Jump to ContentJump to Main Navigation
Show Summary Details
More options …

Open Cultural Studies

Editor-in-Chief: Miller, Toby

Open Access
Online
ISSN
2451-3474
See all formats and pricing
More options …

The Politics of Genre and Gender in Tabitha Gilman Tenney’s Female Quixotism

Dragoş Ivana
Published Online: 2017-12-22 | DOI: https://doi.org/10.1515/culture-2017-0043

Abstract

The present article focuses on transatlantic female quixotism, as enacted by Tabitha Tenney’s heroine, Dorcasina Sheldon. I argue that quixotism can be read as an interface between the events of the story and the Federalist conservative discourse that underlies them. In doing so, I claim that, in terms of gender, the heroine’s misreading of romances transforms her into a political tool whereby the ideals of female freedom and agency, social mobility, gender equality, racial equity and abolitionism-effective under Thomas Jefferson’s administration-are satirically depicted and seen as delusory in post-Revolutionary America. In terms of generic categories, I will show how Female Quixotism blurs the epistemological boundaries between truth and fiction by juxtaposing novel and romance, used interchangeably, with history.

Keywords: early American novel; romance; the female quixote; misreading; Federalism

References

  • Bakhtin, Mikhail. Rabelais and His World. Trans. Helene Iswolsky. Bloomington: Indiana University Press, 1984.Google Scholar

  • Bannet, Eve Tavor. “Quixotes, Imitations, and Transatlantic Genres.” Eighteenth-Century Studies 40.4 (2007): 553-569.CrossrefGoogle Scholar

  • Carnell, Rachel, Alison Tracy Hale. “Romantic Transports. Tabitha Tenney’s Female Quixotism in Transatlantic Contex.” Early American Literature 46.3 (2011): 517-539.CrossrefGoogle Scholar

  • Davidson, Cathy N. Revolution and the Word: The Rise of the Novel in America. Oxford: Oxford University Press, 1986.Google Scholar

  • Drexler, Michael J., Ed White. The Traumatic Colonel: The Founding Fathers, Slavery, and the Phantasmatic Aaron Burr. New York and London: New York University Press, 2014.Google Scholar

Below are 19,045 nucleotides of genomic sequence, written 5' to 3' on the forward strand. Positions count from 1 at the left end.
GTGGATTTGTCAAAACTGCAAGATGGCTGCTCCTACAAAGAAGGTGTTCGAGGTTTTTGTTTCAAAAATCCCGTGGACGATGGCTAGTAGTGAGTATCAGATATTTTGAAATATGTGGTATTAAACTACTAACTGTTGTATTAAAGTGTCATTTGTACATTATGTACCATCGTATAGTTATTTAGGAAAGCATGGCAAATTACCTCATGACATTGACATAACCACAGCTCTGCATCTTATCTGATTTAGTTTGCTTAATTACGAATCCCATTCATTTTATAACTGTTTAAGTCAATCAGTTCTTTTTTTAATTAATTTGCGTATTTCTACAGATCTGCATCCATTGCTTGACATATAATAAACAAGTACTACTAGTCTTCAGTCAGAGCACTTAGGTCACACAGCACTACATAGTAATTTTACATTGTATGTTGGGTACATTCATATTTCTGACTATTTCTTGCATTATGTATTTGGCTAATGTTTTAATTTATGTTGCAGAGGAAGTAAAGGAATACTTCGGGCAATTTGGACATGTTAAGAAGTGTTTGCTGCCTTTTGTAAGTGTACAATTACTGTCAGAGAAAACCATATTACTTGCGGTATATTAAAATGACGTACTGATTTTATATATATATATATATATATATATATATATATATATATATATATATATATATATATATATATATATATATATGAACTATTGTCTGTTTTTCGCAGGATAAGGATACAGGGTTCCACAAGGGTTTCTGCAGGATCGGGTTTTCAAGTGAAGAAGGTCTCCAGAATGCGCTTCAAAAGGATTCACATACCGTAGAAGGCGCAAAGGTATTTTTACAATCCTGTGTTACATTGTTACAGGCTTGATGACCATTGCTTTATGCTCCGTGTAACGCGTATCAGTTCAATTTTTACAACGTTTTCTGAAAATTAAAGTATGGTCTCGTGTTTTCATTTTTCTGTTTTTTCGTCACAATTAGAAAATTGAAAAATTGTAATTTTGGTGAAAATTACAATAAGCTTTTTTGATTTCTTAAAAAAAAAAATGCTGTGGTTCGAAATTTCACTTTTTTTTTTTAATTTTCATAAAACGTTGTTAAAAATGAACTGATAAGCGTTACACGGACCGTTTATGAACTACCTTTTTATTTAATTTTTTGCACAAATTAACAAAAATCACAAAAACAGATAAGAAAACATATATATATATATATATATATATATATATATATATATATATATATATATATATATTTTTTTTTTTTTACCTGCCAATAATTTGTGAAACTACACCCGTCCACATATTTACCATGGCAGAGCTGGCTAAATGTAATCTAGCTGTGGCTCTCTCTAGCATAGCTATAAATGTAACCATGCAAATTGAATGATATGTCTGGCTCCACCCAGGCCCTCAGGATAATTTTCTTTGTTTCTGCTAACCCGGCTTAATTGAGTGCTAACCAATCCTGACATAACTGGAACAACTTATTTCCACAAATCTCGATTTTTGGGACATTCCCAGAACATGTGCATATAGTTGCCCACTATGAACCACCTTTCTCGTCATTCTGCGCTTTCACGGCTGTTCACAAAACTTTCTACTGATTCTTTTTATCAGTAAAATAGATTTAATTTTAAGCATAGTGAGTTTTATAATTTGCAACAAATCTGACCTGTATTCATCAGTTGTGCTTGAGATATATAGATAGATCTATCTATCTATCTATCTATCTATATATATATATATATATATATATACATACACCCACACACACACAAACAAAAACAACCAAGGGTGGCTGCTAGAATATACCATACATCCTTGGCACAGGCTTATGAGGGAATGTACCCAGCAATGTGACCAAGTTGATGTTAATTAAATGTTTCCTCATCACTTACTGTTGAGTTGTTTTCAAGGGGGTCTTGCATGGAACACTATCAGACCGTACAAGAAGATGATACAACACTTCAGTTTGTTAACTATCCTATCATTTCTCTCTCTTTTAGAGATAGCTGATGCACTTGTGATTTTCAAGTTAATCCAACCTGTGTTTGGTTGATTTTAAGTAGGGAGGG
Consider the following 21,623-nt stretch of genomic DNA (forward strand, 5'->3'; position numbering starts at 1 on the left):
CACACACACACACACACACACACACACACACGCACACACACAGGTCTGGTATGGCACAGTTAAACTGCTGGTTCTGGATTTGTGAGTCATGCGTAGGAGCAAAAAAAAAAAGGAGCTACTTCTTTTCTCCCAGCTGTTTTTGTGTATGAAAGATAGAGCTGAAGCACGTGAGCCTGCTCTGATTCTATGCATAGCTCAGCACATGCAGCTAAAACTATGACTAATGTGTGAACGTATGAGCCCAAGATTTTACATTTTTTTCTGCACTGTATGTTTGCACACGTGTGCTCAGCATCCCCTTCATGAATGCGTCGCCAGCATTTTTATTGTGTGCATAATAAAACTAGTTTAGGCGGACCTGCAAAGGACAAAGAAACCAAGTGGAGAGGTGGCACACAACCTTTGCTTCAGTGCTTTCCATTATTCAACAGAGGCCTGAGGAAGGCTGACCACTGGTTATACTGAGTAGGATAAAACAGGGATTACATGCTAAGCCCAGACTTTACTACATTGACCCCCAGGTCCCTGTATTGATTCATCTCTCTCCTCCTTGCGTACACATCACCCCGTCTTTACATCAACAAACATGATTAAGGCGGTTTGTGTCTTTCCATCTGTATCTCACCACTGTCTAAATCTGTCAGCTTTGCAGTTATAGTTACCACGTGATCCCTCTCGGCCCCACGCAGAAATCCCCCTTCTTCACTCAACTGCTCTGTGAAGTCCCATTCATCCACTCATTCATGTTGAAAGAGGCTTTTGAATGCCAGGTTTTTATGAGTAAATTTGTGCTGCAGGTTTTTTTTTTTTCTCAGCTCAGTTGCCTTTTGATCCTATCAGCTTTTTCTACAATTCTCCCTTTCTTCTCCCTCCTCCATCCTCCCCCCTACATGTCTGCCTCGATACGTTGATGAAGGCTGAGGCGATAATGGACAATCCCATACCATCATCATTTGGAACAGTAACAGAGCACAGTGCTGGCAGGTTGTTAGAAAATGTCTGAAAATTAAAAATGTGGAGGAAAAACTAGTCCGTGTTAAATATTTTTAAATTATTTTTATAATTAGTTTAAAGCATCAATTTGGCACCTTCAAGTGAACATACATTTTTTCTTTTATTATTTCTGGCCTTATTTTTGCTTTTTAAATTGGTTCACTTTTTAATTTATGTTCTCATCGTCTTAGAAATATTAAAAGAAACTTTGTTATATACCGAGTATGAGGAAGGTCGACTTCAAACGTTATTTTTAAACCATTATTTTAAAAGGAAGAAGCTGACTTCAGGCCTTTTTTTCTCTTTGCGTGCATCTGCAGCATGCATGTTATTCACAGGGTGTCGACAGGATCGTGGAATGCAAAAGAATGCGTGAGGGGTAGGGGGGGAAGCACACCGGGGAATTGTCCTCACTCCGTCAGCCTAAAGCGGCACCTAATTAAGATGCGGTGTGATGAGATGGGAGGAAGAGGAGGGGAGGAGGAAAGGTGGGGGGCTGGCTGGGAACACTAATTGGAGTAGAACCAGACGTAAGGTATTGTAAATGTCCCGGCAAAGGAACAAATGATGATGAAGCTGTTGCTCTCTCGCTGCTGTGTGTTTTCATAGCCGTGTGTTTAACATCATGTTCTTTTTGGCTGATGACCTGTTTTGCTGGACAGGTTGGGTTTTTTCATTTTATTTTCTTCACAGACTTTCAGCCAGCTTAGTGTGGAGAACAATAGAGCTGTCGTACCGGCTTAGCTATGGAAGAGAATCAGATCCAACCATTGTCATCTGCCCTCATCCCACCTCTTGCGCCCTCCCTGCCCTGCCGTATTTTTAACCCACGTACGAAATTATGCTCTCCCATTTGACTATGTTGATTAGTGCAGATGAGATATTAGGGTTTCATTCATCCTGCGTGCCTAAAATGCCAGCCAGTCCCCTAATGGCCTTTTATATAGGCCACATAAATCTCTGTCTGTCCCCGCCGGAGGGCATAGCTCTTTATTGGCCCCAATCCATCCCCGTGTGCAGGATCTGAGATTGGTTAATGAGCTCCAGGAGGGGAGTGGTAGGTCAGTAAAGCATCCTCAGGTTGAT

• Fielding, Henry. The Covent-Garden Journal. Vol. 2. Ed. G. E. Jensen. New Haven, Connecticut: Yale University Press, 1915.Google Scholar

  • Frye, Northrop. Anatomy of Criticism. Princeton, New Jersey: Princeton University Press, 1957. Gilmore, Michael T. The Literature of the Revolutionary and Early National Periods. Cambridge Histories Online: Cambridge University Press, 2008.Google Scholar

  • Gordon, Paul Scott. The Practice of Quixotism: Postmodern Theory and Eighteenth-Century Women’s Writing. New York: Palgrave, Macmillan, 2006.Google Scholar

  • Hanlon, Aaron R. “Toward a Counter-Poetics of Quixotism.” Studies in the Novel 46.2 (Summer 2014): 141-158.Google Scholar

  • Harris, Sharon. “Lost Boundaries: The Use of the Carnivalesque in Tabitha Tenney’s Female Quixotism.” Speaking the Other Self: American Women Writers. Ed. Jeanne Campbell Reesman. Athens and London: The University of Georgia Press, 1997: 213-228.Google Scholar

  • Johnson, Samuel. “The Rambler, 4 (31 March 1750).” The Works of Samuel Johnson. Vol. 2. London: F. C. and J. Rivington, 1823: 20-27.Google Scholar

  • McKeon, Michael. The Origins of the English Novel, 1600-1740. Baltimore: The Johns Hopkins University Press, 1987.Google Scholar

  • --. “Prose fiction: Great Britain.” The Cambridge History of Literary Criticism. Vol. 4. Eds. H. B. Nisbet, Claude Rawson. Cambridge: Cambridge University Press, 2008: 238- 263.Google Scholar

  • Stavans, Ilan. Quixote: The Novel and the World. New York, London: W. W. Norton & Company, 2015.Google Scholar

  • Staves, Susan. “Don Quixote in Eighteenth-Century England.” Comparative Literature 24.3 (1972): 193-215.CrossrefGoogle Scholar

  • Tenney, Tabitha Gilman. Female Quixotism: Exhibited in the Romantic Opinions and Extravagant Adventures of Dorcasina Sheldon. New York, Oxford: Oxford University Press, 1992.Google Scholar

  • Watt, Ian. The Rise of the Novel: Studies in Defoe, Richardson and Fielding. Berkeley: University of California Press, 1957.Google Scholar

  • Wood, Sarah F. Quixotic Fictions of the USA, 1792-1815. Oxford: Oxford University Press, 2005.Google Scholar

About the article

Received: 2017-09-06

Accepted: 2017-12-09

Published Online: 2017-12-22

Published in Print: 2017-12-20


Citation Information: Open Cultural Studies, Volume 1, Issue 1, Pages 468–474, ISSN (Online) 2451-3474, DOI: https://doi.org/10.1515/culture-2017-0043.

Export Citation

© 2017. This work is licensed under the Creative Commons Attribution-NonCommercial-NoDerivatives 4.0 License. BY-NC-ND 4.0

Comments (0)

Please log in or register to comment.
Log in